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Study Challenges Effectiveness of NJ Postpartum Depression Initiatives on Medicaid Populations--Editorial

By Expert HERWriter
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The February, 2011 issue of Health Affairs has published a study entitled “New Jersey’s Efforts to Improve Postpartum Depression Care Did Not Change Treatment Patterns for Women on Medicaid”. The title of the article, authored by Kozhimannil, Adams, Soumerai, Busch and Huskamp, is curiously conclusive in its declaration of outcome for this population of Medicaid women, given subject exclusions which considerably weaken its limited findings and an overall perspective which I feel lacks understanding of New Jersey's Maternal Child Health consortia system and demographics of those served.

Also absent from the study’s context are current legislative and clinical references which would have provided more context for the study’s structure, subject selection, policy recommendations and conclusions. Given the involvement of public health policy makers/advisors associated with several major U.S. institutions, this narrow context is surprising.

For starters, the population of Medicaid recipients chosen to participate in the study was taken from an initial group of 103,414 women, all of whom gave birth between July 1, 2004 and October 31, 2007 to a final group of just over 30,000, less than a third of those receiving Medicaid while pregnant/giving birth. No other groups in the state of New Jersey who may have benefited from its initiatives were included.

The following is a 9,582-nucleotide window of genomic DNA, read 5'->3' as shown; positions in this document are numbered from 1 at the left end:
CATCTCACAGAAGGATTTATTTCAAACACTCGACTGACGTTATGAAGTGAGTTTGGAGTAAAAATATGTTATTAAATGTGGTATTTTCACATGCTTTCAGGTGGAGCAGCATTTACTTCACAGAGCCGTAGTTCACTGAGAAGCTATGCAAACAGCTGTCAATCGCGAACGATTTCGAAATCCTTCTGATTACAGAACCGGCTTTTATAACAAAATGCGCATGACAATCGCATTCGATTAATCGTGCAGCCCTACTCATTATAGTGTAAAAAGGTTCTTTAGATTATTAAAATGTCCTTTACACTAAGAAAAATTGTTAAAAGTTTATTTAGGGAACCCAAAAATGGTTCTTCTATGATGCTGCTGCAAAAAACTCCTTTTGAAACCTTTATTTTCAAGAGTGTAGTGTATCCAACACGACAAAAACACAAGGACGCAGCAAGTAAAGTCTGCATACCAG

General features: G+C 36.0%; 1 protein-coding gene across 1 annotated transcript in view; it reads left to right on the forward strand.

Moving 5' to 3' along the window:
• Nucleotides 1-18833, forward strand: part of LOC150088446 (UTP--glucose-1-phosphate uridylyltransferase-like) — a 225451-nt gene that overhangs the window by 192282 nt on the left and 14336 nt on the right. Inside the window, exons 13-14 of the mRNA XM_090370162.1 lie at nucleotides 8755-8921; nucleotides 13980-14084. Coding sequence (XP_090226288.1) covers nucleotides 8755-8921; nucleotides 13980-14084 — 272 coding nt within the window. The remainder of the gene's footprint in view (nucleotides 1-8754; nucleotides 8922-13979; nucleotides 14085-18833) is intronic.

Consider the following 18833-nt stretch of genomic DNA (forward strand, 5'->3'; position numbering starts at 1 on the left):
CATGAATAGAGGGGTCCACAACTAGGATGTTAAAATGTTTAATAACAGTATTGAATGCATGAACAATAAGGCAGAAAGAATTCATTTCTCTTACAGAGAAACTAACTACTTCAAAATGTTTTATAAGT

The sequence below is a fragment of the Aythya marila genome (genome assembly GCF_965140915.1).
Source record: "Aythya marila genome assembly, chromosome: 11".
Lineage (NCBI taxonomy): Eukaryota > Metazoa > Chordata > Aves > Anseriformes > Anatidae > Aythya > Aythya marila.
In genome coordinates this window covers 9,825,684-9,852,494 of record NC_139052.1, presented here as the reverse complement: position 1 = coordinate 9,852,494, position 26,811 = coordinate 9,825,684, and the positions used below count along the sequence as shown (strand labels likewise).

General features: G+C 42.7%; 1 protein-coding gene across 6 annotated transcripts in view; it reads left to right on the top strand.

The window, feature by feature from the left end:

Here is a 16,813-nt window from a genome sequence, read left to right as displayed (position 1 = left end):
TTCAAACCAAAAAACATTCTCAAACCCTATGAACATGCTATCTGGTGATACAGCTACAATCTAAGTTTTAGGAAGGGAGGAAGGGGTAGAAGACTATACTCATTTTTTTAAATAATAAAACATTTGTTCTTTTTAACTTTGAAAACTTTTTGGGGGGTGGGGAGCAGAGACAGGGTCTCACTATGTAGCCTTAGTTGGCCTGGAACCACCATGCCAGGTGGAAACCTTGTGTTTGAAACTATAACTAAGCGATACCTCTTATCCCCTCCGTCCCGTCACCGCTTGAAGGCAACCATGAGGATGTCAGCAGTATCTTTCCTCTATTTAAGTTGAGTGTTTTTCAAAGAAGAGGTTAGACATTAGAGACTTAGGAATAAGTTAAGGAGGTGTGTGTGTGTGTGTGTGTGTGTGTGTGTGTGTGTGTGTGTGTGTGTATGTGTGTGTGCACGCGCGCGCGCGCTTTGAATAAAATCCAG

The women who made it to the final study group had to have had deliveries covered by Medicaid and the mothers had to have had continuous enrollment in Medicaid for at least six months before and one year post delivery. Therefore, the study noted that “many women were excluded from the study based on the continuous Medicaid coverage requirement."

The study also excluded women who were suffering from bipolar disorder (an illness which may have its first presentation or exacerbation of symptoms in the postpartum), and schizophrenia. It further excluded another 1,193 women who were receiving medication during pregnancy in order to “distinguish new cases from ongoing illnesses.

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We value and respect our HERWriters' experiences, but everyone is different. Many of our writers are speaking from personal experience, and what's worked for them may not work for you. Their articles are not a substitute for medical advice, although we hope you can gain knowledge from their insight.

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